Laura Minich Zitske, a wildlife ecologist for Maine Audubon, said she was surprised but grateful for the enforcement action DEP took and the role Inland Fisheries and Wildlife has during the permit review to elevate these habitat-protecting protocols.

“It’s quite atypical for DEP and IFW to respond in this way, but normally people don’t just do these large-scale construction operations without permitting,” Zitske said. “There are a lot of things that we can do to make sure that we can use the property while still accommodating wildlife.”

The $250,000 fine and stringent permitting requirements that are part of the consent agreement take into consideration any impacts to upland sandpipers during construction, according to Hallowell, the DEP licensing director. She added that the state will also determine any lingering effects from the development in consultation with Inland Fisheries and Wildlife.

While Board of Environmental Protection members were troubled by Worcester’s actions, they were also glad enforcement action had been taken after four years of disregard to development law.

Board member Barbara Vickery said she hopes the department’s review can make up for lost time and scrutinize the development the way it should have been before Worcester first broke ground.

She said, “I’m eager that … something can happen … that gets this show on the road where it should have been years ago. That would be a really good thing.”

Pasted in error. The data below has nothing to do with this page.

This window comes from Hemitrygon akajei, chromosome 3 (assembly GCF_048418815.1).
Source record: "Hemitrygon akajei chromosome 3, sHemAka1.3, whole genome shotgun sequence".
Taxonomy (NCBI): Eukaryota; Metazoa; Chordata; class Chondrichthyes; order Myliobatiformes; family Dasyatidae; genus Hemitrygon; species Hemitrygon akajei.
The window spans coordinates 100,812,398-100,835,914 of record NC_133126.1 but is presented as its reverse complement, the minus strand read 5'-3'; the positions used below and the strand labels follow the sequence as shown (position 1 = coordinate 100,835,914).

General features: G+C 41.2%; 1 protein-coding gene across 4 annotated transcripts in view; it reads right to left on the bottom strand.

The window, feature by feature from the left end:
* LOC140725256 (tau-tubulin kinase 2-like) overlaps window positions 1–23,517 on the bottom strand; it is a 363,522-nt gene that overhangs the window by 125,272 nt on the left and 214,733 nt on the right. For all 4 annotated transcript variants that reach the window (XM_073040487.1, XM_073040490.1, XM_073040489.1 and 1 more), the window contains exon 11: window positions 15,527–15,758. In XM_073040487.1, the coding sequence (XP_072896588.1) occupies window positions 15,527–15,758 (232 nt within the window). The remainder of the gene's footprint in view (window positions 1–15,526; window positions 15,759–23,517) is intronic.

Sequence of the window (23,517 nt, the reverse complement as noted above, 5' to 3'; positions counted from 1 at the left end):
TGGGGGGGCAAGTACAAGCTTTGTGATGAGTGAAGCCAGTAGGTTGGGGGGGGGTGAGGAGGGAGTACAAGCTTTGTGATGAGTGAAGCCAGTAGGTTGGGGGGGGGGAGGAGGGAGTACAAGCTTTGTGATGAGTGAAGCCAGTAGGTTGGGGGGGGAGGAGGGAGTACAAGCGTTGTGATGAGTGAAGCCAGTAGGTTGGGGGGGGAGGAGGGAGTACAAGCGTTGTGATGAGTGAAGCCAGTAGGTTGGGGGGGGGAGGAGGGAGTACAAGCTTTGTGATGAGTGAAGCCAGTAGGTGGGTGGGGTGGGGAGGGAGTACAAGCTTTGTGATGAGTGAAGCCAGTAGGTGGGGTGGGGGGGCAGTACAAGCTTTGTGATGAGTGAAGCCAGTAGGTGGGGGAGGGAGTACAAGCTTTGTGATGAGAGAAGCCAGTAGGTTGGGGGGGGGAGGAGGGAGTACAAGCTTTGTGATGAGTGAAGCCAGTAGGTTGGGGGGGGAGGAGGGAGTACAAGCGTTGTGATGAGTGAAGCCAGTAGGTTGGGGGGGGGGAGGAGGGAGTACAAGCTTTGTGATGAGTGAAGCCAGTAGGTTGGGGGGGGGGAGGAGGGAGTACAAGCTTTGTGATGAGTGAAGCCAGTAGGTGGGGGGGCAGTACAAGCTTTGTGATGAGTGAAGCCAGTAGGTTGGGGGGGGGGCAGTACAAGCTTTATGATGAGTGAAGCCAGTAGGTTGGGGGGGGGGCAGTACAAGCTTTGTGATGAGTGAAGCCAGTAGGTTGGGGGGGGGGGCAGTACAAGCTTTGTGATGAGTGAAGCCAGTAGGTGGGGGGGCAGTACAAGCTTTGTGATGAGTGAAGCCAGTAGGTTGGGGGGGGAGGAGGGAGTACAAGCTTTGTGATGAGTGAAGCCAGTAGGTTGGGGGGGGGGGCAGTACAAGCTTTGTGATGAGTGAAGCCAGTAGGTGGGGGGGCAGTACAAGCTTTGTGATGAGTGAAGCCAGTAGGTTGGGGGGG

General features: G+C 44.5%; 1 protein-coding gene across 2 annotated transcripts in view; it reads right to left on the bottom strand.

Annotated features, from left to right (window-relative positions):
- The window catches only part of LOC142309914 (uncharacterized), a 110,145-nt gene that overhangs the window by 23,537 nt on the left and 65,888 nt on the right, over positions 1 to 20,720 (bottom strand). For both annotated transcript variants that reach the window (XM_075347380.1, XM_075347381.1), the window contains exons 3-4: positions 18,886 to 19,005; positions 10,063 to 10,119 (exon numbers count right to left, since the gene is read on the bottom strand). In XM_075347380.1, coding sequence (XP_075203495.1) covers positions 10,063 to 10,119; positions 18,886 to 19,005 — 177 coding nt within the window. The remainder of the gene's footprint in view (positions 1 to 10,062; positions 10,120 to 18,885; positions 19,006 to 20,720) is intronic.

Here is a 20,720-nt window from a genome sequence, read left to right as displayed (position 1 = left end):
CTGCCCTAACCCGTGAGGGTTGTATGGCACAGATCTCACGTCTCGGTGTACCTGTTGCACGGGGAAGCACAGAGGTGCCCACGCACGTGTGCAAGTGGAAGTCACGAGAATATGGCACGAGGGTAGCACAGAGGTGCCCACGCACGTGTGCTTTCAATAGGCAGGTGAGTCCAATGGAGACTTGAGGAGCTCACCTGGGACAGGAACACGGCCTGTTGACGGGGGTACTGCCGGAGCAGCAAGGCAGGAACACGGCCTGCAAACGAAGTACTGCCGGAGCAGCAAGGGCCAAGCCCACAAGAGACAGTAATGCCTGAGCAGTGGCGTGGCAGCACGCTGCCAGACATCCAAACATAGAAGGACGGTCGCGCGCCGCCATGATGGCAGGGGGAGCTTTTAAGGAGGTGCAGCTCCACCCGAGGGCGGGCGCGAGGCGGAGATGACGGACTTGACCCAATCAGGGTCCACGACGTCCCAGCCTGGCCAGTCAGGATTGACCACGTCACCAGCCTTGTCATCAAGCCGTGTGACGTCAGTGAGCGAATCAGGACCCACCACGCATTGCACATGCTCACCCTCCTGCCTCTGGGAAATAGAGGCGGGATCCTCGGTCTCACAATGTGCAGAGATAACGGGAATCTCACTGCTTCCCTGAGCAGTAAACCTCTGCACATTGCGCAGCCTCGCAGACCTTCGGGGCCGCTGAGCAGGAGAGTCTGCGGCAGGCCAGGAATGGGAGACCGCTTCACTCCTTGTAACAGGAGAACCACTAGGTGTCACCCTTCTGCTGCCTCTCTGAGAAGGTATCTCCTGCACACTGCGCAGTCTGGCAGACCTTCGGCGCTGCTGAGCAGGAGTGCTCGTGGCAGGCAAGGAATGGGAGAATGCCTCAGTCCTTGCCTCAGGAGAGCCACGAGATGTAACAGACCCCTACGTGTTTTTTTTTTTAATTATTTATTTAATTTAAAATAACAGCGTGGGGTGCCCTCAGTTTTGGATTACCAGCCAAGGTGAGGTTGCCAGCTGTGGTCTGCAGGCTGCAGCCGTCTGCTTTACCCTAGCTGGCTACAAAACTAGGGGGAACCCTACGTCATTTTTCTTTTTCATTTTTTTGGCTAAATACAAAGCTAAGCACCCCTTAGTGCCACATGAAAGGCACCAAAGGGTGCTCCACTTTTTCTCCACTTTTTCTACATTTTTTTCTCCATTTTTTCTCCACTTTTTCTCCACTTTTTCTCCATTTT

Emmett Gartner

Emmett Gartner covers accountability and Maine's rural communities as a Roy W. Howard Fellow through the Scripps Howard Fund. Emmett earned his master’s degree in journalism from the University of Maryland’s Philip Merrill College of Journalism and a bachelor’s degree in environmental studies from the University of Vermont. While working as a reporter at the Howard Center for Investigative Journalism, he helped produce two award-winning investigations: “Printing Hate,” which documented the historic role of newspapers inciting racial lynchings, and “Mega Billions,” which investigated state lottery operations. Most recently, Emmett reported on health and environment for The Frederick News-Post in Maryland. He previously worked for the U.S. Forest Service in Oregon and interned for the National Oceanic and Atmospheric Administration on the Eastern Shore of Maryland.